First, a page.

- Waterproof Rain Jacket | A lightweight waterproof rain jacket is critical for any outdoor adventure. Nights here in the mountains can get cold, and you never know when rain may come. Since these weigh virtually nothing and are so easily packable, I recommend you carry one with you whenever you head outdoors. Depending on the weather forecast and chance of precipitation, I’ll either go with a rain shell or a puffier windbreaker. Despite the options I have here, one thing is for sure— I’m never without some sort of outer layer. My top recommendations are Marmot Men’s PreCip (for men) and The North Face Women’s Venture 2 Jacket (for women).
- Packable Puffy Jacket | If you’re traveling in the early spring or fall, you’re going to need layers in the mountains, especially at times when the sun is not up. You have a lot of options here, but I personally have the North Face Thermoball, and it’s kept me warm throughout my many years of outdoor adventuring!
- Daypack | I’m a fan of the Osprey Daylite Daypack. It has ample room for all the snacks and water you’ll need, as well as for your camera and the safety essentials for the hike.
- Camelbak Water Reservoir | I love water reservoirs for a few reasons. For longer hikes, it’s always best to bring a water reservoir of 2-3 liters of water with you.
- Hat, Bandana, or Buff | Sun protection is key here. It’s especially important when you’re at higher elevations! As a bonus, bandanas and Buffs can be used as headbands to keep hair and sweat off of your face. Soak your bandana or Buff headband then put it on your head, face, or neck for a quick cool down.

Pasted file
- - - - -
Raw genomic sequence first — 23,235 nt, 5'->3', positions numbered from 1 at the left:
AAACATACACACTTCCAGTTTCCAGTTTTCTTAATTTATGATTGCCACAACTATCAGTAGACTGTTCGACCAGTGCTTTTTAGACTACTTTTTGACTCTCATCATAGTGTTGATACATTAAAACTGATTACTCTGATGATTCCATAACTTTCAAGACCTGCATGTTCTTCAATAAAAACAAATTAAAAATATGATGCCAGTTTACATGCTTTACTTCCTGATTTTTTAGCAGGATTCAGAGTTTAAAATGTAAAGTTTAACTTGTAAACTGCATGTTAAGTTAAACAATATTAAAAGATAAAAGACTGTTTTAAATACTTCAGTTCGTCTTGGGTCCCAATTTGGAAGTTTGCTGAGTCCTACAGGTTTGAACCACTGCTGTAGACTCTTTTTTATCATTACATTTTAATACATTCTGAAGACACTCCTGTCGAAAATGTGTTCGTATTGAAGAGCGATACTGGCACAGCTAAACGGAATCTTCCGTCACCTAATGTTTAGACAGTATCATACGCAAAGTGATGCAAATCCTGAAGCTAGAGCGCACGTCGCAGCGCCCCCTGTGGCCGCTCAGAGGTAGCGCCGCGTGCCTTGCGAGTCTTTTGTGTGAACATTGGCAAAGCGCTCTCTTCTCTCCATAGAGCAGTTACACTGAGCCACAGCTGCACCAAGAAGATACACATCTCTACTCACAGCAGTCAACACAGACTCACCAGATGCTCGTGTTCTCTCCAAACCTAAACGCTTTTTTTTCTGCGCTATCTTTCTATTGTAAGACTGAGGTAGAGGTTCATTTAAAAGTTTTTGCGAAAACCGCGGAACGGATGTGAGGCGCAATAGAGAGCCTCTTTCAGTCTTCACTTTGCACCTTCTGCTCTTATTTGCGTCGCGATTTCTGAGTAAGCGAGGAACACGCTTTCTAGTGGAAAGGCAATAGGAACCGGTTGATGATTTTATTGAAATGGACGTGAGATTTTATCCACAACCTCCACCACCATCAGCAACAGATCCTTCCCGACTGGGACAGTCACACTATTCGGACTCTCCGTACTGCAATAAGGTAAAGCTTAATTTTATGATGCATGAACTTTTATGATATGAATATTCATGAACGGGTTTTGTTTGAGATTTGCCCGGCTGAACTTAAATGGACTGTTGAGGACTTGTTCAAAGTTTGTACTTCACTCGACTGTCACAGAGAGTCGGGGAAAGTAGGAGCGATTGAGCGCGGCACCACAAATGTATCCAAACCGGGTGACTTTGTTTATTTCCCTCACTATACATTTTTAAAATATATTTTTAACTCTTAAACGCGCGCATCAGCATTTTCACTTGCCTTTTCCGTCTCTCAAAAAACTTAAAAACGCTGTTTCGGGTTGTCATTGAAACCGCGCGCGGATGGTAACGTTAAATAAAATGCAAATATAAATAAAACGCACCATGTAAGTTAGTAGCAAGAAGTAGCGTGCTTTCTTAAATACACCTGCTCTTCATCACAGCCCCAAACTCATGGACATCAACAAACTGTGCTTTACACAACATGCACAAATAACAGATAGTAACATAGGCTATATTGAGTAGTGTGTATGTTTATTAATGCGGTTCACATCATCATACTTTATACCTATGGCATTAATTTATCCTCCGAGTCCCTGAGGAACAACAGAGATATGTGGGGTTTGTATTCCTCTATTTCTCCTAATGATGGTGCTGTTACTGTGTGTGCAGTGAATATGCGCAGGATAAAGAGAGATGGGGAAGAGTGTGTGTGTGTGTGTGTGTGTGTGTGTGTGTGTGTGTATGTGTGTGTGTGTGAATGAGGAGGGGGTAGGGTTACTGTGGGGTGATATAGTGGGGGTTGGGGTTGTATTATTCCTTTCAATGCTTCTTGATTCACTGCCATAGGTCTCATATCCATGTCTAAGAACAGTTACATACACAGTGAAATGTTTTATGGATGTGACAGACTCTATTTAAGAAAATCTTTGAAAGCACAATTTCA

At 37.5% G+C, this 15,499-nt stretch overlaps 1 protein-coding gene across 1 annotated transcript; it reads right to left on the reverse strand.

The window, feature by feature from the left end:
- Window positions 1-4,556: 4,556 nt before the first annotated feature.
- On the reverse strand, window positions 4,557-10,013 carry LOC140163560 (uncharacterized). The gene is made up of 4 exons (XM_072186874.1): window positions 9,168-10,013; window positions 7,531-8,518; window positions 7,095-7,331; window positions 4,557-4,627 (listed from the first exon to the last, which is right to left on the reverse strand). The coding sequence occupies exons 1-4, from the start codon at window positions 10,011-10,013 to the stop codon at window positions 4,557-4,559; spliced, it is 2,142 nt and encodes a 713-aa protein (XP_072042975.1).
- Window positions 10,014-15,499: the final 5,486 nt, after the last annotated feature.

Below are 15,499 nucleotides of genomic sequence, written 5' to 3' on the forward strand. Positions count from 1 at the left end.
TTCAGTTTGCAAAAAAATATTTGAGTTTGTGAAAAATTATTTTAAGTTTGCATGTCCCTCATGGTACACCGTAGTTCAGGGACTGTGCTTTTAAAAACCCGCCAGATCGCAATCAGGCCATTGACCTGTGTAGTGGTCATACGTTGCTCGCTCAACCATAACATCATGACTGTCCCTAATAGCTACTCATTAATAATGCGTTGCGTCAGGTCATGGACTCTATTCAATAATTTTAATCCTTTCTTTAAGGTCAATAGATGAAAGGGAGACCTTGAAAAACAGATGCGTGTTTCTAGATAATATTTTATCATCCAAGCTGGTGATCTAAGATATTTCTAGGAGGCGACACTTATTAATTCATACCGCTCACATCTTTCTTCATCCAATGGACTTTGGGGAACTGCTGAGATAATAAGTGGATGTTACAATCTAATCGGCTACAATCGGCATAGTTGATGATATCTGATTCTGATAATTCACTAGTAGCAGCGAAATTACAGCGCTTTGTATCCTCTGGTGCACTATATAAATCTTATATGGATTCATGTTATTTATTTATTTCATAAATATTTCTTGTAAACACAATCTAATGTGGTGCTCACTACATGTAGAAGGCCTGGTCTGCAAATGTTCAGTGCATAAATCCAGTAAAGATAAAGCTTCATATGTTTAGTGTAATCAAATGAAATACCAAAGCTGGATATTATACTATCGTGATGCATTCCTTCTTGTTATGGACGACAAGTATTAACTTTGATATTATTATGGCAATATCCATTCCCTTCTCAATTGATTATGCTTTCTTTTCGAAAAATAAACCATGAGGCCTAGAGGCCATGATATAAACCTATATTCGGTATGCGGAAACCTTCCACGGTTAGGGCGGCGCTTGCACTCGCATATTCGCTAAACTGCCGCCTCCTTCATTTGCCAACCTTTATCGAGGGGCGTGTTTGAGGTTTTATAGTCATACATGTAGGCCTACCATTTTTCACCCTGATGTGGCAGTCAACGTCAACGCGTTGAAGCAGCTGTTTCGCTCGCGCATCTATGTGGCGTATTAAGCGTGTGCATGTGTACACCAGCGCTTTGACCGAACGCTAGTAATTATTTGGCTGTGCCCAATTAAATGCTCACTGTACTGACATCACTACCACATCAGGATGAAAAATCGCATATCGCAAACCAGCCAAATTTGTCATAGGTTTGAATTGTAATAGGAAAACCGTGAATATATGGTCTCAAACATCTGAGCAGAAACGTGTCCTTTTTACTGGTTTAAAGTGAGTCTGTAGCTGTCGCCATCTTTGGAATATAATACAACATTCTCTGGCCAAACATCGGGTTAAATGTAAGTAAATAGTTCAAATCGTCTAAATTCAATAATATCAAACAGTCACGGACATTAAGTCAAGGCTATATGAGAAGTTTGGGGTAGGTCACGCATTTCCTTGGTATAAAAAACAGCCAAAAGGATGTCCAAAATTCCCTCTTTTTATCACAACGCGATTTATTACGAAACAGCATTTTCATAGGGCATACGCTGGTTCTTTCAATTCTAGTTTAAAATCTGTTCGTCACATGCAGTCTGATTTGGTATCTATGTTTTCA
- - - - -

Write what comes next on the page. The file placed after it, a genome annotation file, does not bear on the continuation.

- Sunscreen | Sunscreen is absolutely necessary for mountain destinations. Even if it’s overcast or cloudy, the UV index can be very high, so be sure to apply whenever you’re outdoors. No matter where we go, we like a coral reef-safe brand, as traditional sunscreens contain chemicals that damage our environment. For the face, we are absolutely obsessed with Supergoop! Unseen Sunscreen.
- Mini survival kit | Get one that’s pre-made like this one, or make your own. Be sure to carry this with you in your hiking backpack.
- Travel Towel | These are light and quick-drying, which is exactly what you need when you’re hopping from the lake back into your shoes. This one here is a great option.
- Hand Sanitizer | Hand sanitizer gel or wipes are a must any time you’re going to be in contact with surfaces many other people have touched. Never leave your hotel room without it! And if you do happen to forget it, remember to wash your hands often, especially before eating or touching your face.
- Headlamp / Flashlight | This is a must if you’re going to be camping or hiking before the sun is up. An LED headlamp allows you to hike hands-free and is my preferred source of light. FYI, the flashlight on your smartphone is not an adequate substitute– the light is not bright enough, plus it’ll drain your battery life, which may be critical in an emergency. Always carry extra batteries!
- First Aid Kit | It’s always good to carry a first aid kit around with you when traveling. Road trips make it easier to do this since all you need to do is toss it in the trunk! Note: This is not the same as the roadside emergency kit.
- Medications | Motion sickness pills for those windy roads; ibuprofen for the downhill hike, etc.